One of the new hot topics in training is a concept dubbed ‘durability.’ It’s being talked about by World Tour coaches and being written about in cycling media.
But what is durability really? Is it a new concept? Is it a metric? And most importantly, how do you train durability? Let’s dig into it!
What is durability?
Durability is being used to refer to an athlete’s ability to put out power after fatiguing efforts. The idea is simple (and logical): many bike races are won with efforts done in fatigued states. Winning a Tour de France mountain top finish requires an elite 30-60 minute w/kg AFTER 4-5 or more hours of racing. Winning a major classic can require highly explosive efforts after 250 km of racing. So in many cases, an athlete’s ability to put out power while fatigued is more important than their ability to put out power while fresh.
Is this a new concept? Not at all! This is just good old common sense. Cyclists have understood the idea of durability for decades even if the term didn’t exist, and in fact, any difference between ‘durability’ and ‘endurance’ is subtle at best. But, there’s an increased focus on durability and an attempt to develop new solutions both to measure and train it.
In fact, durability reminds me of other re-brands, like when Team Sky famously came up with ‘marginal gains.’ The ideas they were posing were nothing new; cyclists had been optimizing performance via better equipment and training for years. Team Sky rebranded the pursuit of small advantages to generate hype and publicity: but it wasn’t all hype and publicity, because they really did pour time, money and effort into every small advantage they could find. They didn’t invent the concept, but they did maximize the use of it (and used it for marketing in the process).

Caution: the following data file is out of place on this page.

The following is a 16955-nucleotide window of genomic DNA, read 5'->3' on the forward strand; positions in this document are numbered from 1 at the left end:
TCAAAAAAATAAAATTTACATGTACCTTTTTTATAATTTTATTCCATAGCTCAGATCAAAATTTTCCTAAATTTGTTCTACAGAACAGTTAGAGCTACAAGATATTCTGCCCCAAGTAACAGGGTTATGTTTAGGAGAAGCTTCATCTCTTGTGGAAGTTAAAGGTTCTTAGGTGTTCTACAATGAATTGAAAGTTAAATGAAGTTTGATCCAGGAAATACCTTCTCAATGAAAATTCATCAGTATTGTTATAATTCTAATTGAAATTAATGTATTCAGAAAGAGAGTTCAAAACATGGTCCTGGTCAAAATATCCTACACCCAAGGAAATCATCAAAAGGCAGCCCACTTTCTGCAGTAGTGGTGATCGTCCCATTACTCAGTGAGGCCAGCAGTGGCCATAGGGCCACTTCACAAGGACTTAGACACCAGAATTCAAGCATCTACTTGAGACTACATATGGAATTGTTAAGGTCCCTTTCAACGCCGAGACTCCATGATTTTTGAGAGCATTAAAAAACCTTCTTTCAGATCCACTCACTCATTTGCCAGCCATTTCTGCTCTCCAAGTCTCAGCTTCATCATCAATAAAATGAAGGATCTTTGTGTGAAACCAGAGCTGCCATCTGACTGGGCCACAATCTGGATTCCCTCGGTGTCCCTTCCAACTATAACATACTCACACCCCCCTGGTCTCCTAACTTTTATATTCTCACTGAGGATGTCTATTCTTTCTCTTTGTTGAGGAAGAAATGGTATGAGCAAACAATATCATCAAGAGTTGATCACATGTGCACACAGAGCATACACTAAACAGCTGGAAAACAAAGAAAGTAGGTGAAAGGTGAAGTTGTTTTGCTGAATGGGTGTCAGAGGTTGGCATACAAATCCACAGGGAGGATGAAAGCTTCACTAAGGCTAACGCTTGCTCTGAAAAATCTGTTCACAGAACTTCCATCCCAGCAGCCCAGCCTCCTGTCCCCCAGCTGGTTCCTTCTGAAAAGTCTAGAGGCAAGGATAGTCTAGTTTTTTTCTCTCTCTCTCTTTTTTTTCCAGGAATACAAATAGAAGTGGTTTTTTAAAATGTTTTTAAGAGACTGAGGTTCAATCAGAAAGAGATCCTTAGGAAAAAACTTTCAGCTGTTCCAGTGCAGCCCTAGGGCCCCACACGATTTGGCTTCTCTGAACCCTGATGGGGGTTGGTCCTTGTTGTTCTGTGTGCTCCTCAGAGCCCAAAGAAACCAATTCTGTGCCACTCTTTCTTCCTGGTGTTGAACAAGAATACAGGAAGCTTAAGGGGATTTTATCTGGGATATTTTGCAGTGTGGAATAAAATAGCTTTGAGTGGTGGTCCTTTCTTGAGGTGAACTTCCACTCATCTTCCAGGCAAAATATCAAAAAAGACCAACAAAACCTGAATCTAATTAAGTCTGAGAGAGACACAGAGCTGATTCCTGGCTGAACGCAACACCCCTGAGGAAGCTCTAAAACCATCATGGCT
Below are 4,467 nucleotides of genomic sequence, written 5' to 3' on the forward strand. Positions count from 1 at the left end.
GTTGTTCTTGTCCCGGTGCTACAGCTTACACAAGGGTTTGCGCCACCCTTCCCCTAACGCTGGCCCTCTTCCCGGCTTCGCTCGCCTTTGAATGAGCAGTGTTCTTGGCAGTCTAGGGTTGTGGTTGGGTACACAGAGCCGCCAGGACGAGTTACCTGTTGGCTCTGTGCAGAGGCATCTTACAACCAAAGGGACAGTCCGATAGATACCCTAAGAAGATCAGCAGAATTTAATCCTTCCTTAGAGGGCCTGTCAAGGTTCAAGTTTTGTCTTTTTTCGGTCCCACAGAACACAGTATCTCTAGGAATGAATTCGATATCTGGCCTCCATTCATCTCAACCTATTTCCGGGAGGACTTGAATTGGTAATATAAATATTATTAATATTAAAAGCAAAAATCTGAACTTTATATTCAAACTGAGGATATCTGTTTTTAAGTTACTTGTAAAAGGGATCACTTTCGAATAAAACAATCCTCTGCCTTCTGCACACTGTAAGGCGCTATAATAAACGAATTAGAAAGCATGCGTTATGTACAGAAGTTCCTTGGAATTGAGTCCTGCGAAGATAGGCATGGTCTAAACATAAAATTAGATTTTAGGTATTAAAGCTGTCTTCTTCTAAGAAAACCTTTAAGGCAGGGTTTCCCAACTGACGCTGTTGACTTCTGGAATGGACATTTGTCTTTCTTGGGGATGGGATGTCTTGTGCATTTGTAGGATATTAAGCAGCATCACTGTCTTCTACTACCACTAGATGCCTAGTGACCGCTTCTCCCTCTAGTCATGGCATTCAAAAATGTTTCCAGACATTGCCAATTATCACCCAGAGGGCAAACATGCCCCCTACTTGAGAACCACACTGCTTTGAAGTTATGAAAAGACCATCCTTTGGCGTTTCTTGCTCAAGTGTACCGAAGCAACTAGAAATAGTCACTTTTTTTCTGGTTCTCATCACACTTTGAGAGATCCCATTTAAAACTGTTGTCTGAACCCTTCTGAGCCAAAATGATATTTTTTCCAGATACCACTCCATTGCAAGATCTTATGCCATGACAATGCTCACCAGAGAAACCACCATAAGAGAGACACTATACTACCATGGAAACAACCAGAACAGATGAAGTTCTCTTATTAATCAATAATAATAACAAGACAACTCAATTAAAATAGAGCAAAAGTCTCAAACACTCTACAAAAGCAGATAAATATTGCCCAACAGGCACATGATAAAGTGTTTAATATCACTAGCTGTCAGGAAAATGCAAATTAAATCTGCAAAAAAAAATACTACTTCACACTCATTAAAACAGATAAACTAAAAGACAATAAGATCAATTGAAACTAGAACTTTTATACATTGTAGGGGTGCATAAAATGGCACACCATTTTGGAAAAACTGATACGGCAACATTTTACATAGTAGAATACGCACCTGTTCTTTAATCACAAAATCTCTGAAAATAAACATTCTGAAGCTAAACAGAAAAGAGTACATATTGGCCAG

I feel like durability is in a similar place: there’s some hype behind it, and a desire to repackage something we’ve known for years as a new concept. But, on the other hand, a renewed focus on durability will lead to positive results for athletes. The improvements made over the last years in data analysis, training, nutrition, and other important factors will let us improve performance.
Durability: Concept? Metric? Both?
Is durability a defined metric or just a general concept? I prefer to think of it as a general concept, because there's not an agreed upon test (nor do I think there will be anytime soon, for reasons I mention below).
The practical benefit of durability is clear: being able to perform at the end of a hard race is key to success in many cycling disciplines. As I mentioned before, this isn’t a new though, but it's nice that we're trying to use data to talk about it in different ways, to quantify it, and to train it (better).
I think it's very hard to devise a single test for durabiliy. Why? Because I don't think we should assume durability is a quality or ability that can be measured in the way we can measure, say, FTP. Is durability after 2500 kjs of Z2 riding the same as durability after 6 hours at the Tour of Flanders, with the numerous explosive efforts it entails? Is durability on a mountain stage of the Tour the same as durability after 10 hours at Unbound? I doubt it.
Some have proposed doing something like 2500 kjs of riding followed by a max 20 minute effort. I think that is a good starting point, but that it’s also got some flaws: for one, like I just mentioned, 2500 kjs of endurance riding may have very little in common with your event. Secondly, it will favor riders with higher FTPs: if my FTP is 400 watts, I’ll have a lot easier time doing 2500 kjs than if my FTP is 300 watts.